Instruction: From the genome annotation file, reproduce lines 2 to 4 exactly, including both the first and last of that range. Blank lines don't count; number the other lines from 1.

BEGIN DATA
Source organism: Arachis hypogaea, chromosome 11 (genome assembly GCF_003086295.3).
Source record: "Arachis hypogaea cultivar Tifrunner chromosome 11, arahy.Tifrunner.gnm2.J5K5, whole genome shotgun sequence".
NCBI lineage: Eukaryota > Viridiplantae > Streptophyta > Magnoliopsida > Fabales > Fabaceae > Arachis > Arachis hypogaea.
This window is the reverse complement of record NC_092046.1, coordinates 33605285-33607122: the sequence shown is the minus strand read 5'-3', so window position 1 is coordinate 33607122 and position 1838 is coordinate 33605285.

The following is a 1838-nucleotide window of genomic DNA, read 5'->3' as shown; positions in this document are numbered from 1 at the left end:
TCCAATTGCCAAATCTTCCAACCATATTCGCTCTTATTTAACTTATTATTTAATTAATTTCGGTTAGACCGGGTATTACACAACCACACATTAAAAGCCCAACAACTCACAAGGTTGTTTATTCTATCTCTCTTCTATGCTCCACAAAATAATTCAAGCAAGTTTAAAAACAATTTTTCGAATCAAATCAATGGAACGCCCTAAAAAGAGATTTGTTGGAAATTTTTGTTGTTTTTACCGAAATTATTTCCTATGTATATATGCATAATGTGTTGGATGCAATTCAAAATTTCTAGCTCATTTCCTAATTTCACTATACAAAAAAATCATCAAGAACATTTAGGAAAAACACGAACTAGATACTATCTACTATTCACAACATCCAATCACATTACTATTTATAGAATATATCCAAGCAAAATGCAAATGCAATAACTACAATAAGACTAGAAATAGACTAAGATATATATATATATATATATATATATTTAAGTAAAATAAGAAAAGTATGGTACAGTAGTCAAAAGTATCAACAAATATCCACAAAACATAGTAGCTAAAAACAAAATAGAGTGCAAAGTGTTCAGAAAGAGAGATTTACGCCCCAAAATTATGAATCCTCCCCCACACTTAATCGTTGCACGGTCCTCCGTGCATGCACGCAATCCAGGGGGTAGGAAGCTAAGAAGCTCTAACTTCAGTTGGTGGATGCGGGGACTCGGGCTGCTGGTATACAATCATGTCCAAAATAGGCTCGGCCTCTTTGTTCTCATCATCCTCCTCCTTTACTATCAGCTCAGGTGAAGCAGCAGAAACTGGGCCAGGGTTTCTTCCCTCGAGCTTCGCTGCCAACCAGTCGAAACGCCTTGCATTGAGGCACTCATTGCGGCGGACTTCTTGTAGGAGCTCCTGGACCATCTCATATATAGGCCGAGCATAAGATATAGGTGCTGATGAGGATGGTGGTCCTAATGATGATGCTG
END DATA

Source record: "Arachis hypogaea cultivar Tifrunner chromosome 11, arahy.Tifrunner.gnm2.J5K5, whole genome shotgun sequence".
NCBI lineage: Eukaryota > Viridiplantae > Streptophyta > Magnoliopsida > Fabales > Fabaceae > Arachis > Arachis hypogaea.
This window is the reverse complement of record NC_092046.1, coordinates 33605285-33607122: the sequence shown is the minus strand read 5'-3', so window position 1 is coordinate 33607122 and position 1838 is coordinate 33605285.